According to the United Nations’ Food and Agricultural Organization (FAO), drought is the most common cause of water shortages in developing countries around the world, making it a crucial issue to address today. Water shortages in the Caribbean region have led not only to a decreased water security, but also a decreased level of food security.

With long-term weather patterns in the Caribbean expected to change in the coming years, the frequency and intensity of these droughts may increase accordingly. Because of this, the FAO is insisting that countries and territories in this area reassess and enhance their responsiveness during inclement weather to protect their food sources and prevent nationwide hunger.

These weather patterns started to emerge in recent years, with Puerto Rico and the U.S. Virgin Islands having experienced drought since 2010, culminating with unnaturally dry weather in 2015. This drought has been so severe that even though  the regions received an unprecedented amount of rainfall following the 10th-most intense Atlantic hurricane ever recorded (and the most intense hurricane recorded in 2017), Hurricane Maria, they still face extreme drought.

Before Hurricane Maria, Puerto Rico, eastern parts of St. Thomas and St. John, and St. Croix, USVI had gone an extended period without rainfall. Combined with the damage suffered from the storm,  86% of Puerto Rico and the USVI are in a water deficit, and a quarter of the country remains without power or clean water after almost an entire year.

Ocean Thermal Energy Corporation, alongside its Chairman and CEO Jeremy Feakins, has committed to addressing this issue by using Ocean Thermal Energy Conversion (OTEC) technology to combat these damaging effects economically and without the use of fossil fuels. The technology harnessed by Ocean Thermal Energy Corporation aims to provide a better way of life for citizens in these drought-stricken areas. OTEC provides the highest quality renewable energy services that are delivered safely and efficiently, are storm-resistant, and operate 24 hours a day, 7 days a week, 365 days per year. One powerful side application of OTEC is the ability to produce large amounts of fresh, clean water for drinking, aquaculture, and agriculture.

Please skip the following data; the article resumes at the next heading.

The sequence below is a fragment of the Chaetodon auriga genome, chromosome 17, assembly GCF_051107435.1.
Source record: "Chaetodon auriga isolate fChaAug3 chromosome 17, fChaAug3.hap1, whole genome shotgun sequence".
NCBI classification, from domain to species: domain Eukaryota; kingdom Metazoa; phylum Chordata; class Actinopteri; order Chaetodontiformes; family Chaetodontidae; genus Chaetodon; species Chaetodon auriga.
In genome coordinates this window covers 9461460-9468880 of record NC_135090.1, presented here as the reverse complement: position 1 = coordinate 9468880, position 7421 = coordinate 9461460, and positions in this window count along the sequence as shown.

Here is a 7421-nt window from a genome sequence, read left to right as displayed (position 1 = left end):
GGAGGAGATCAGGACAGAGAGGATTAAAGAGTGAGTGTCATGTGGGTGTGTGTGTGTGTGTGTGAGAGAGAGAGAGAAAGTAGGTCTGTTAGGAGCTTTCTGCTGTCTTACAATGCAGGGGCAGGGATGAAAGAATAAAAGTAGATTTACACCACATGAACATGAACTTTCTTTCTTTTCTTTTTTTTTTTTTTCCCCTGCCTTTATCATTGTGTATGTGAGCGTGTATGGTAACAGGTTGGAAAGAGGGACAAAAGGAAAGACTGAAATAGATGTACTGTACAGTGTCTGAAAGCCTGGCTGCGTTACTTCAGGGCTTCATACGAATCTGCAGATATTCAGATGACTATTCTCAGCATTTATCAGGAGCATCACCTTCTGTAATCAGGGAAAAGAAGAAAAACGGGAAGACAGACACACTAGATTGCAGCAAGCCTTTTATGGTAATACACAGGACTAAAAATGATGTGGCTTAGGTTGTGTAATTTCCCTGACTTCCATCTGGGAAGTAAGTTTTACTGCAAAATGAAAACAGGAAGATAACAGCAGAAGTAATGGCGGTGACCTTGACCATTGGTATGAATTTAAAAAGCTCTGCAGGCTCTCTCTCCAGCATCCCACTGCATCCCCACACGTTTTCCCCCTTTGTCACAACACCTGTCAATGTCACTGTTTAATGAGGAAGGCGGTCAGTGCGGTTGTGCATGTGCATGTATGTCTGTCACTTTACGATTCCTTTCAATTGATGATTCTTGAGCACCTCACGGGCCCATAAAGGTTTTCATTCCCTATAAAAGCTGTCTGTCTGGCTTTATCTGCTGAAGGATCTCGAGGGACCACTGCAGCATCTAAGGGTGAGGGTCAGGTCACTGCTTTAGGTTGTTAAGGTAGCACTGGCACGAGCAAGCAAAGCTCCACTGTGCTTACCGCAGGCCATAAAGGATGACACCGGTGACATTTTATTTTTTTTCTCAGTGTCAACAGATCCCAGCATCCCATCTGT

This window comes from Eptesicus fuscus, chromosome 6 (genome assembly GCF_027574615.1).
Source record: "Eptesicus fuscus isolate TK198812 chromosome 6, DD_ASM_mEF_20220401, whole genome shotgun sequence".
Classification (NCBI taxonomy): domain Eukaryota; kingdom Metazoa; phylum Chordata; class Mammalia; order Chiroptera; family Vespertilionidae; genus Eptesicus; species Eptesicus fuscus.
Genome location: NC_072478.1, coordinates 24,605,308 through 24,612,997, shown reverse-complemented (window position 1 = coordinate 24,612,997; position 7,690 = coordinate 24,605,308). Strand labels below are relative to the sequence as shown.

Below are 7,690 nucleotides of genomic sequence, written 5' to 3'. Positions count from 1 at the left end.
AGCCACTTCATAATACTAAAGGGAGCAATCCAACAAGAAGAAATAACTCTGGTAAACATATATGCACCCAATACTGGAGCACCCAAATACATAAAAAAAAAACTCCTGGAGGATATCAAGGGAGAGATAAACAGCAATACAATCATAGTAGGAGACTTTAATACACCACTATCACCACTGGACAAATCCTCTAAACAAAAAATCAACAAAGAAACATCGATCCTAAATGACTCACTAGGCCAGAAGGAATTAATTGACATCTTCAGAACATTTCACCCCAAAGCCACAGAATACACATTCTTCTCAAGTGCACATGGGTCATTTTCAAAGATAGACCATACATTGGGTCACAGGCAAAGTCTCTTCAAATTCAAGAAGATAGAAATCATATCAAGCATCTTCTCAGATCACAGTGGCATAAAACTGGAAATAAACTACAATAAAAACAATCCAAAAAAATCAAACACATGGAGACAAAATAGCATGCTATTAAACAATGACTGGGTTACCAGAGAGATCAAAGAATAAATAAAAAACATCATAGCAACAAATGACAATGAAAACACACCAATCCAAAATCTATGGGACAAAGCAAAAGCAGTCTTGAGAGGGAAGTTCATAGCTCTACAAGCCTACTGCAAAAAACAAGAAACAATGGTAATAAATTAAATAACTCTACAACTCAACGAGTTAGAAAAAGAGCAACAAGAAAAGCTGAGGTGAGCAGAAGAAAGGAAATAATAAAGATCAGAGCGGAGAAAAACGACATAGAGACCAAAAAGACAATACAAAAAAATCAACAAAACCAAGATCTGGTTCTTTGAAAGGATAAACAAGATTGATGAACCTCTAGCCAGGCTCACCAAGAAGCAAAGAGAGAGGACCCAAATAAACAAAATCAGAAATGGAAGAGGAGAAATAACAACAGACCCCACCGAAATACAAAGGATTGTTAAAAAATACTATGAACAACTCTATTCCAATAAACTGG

Having  received regulatory approval from the U.S. Virgin Islands Public Services Commission, OTE plans to build a commercial grade Ocean Thermal Energy Conversion system on the island of St. Croix, USVI. This plant will also produce potable water for drinking, fish-farming, agriculture, bottling, and more, and will provide a road map for other countries and territories looking to do the same.

Between the Tropic of Cancer and the Tropic of Capricorn, OTE’s technology generates renewable energy by harvesting the heat stored in warm surface ocean water and using that heat to warm liquids with low boiling points to produce vapor. The vapor is then pressurized and is used to turn turbines and generate electricity. Cold deep ocean water then cools the vapor, keeping this closed-loop cycle continuously moving. These systems are ideally suited to tropical and subtropical regions of the world where over 3 billion people live.

For more information on Ocean Thermal Energy Corporation, visit